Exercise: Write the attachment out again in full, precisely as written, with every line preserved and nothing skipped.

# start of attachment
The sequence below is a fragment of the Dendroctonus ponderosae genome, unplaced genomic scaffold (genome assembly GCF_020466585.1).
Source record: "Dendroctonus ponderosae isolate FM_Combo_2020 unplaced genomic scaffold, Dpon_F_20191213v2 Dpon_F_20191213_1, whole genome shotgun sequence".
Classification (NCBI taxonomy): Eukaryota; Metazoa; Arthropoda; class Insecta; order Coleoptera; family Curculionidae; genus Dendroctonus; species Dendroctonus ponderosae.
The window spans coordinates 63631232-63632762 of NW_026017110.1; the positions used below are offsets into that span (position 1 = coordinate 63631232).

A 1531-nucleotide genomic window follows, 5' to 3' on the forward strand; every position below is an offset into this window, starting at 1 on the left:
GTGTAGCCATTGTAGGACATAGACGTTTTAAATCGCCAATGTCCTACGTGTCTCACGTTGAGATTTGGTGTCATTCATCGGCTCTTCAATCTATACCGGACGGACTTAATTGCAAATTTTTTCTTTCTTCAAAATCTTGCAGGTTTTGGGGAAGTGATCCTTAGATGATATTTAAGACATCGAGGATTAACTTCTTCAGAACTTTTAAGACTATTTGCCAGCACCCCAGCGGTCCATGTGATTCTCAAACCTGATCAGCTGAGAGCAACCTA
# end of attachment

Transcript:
The sequence below is a fragment of the Dendroctonus ponderosae genome, unplaced genomic scaffold (genome assembly GCF_020466585.1).
Source record: "Dendroctonus ponderosae isolate FM_Combo_2020 unplaced genomic scaffold, Dpon_F_20191213v2 Dpon_F_20191213_1, whole genome shotgun sequence".
Classification (NCBI taxonomy): Eukaryota; Metazoa; Arthropoda; class Insecta; order Coleoptera; family Curculionidae; genus Dendroctonus; species Dendroctonus ponderosae.
The window spans coordinates 63631232-63632762 of NW_026017110.1; the positions used below are offsets into that span (position 1 = coordinate 63631232).

A 1531-nucleotide genomic window follows, 5' to 3' on the forward strand; every position below is an offset into this window, starting at 1 on the left:
GTGTAGCCATTGTAGGACATAGACGTTTTAAATCGCCAATGTCCTACGTGTCTCACGTTGAGATTTGGTGTCATTCATCGGCTCTTCAATCTATACCGGACGGACTTAATTGCAAATTTTTTCTTTCTTCAAAATCTTGCAGGTTTTGGGGAAGTGATCCTTAGATGATATTTAAGACATCGAGGATTAACTTCTTCAGAACTTTTAAGACTATTTGCCAGCACCCCAGCGGTCCATGTGATTCTCAAACCTGATCAGCTGAGAGCAACCTA